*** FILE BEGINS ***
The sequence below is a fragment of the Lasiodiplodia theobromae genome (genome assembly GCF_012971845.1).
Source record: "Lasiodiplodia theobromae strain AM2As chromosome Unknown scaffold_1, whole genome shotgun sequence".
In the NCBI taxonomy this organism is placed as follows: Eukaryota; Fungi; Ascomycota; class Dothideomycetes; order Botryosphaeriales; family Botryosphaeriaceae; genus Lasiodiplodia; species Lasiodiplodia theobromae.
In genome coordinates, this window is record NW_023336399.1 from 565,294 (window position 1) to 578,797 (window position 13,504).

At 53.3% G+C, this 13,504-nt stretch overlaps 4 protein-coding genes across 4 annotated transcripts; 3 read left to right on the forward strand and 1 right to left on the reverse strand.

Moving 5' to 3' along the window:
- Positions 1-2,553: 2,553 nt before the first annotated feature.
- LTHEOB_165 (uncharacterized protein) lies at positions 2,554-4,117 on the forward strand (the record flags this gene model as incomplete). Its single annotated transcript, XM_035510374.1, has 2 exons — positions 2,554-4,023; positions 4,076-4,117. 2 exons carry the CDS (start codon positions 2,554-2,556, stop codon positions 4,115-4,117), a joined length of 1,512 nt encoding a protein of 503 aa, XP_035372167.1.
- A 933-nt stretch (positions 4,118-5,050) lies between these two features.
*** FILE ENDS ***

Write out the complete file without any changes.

The sequence below is a fragment of the Lasiodiplodia theobromae genome (genome assembly GCF_012971845.1).
Source record: "Lasiodiplodia theobromae strain AM2As chromosome Unknown scaffold_1, whole genome shotgun sequence".
In the NCBI taxonomy this organism is placed as follows: Eukaryota; Fungi; Ascomycota; class Dothideomycetes; order Botryosphaeriales; family Botryosphaeriaceae; genus Lasiodiplodia; species Lasiodiplodia theobromae.
In genome coordinates, this window is record NW_023336399.1 from 565,294 (window position 1) to 578,797 (window position 13,504).

At 53.3% G+C, this 13,504-nt stretch overlaps 4 protein-coding genes across 4 annotated transcripts; 3 read left to right on the forward strand and 1 right to left on the reverse strand.

Moving 5' to 3' along the window:
- Positions 1-2,553: 2,553 nt before the first annotated feature.
- LTHEOB_165 (uncharacterized protein) lies at positions 2,554-4,117 on the forward strand (the record flags this gene model as incomplete). Its single annotated transcript, XM_035510374.1, has 2 exons — positions 2,554-4,023; positions 4,076-4,117. 2 exons carry the CDS (start codon positions 2,554-2,556, stop codon positions 4,115-4,117), a joined length of 1,512 nt encoding a protein of 503 aa, XP_035372167.1.
- A 933-nt stretch (positions 4,118-5,050) lies between these two features.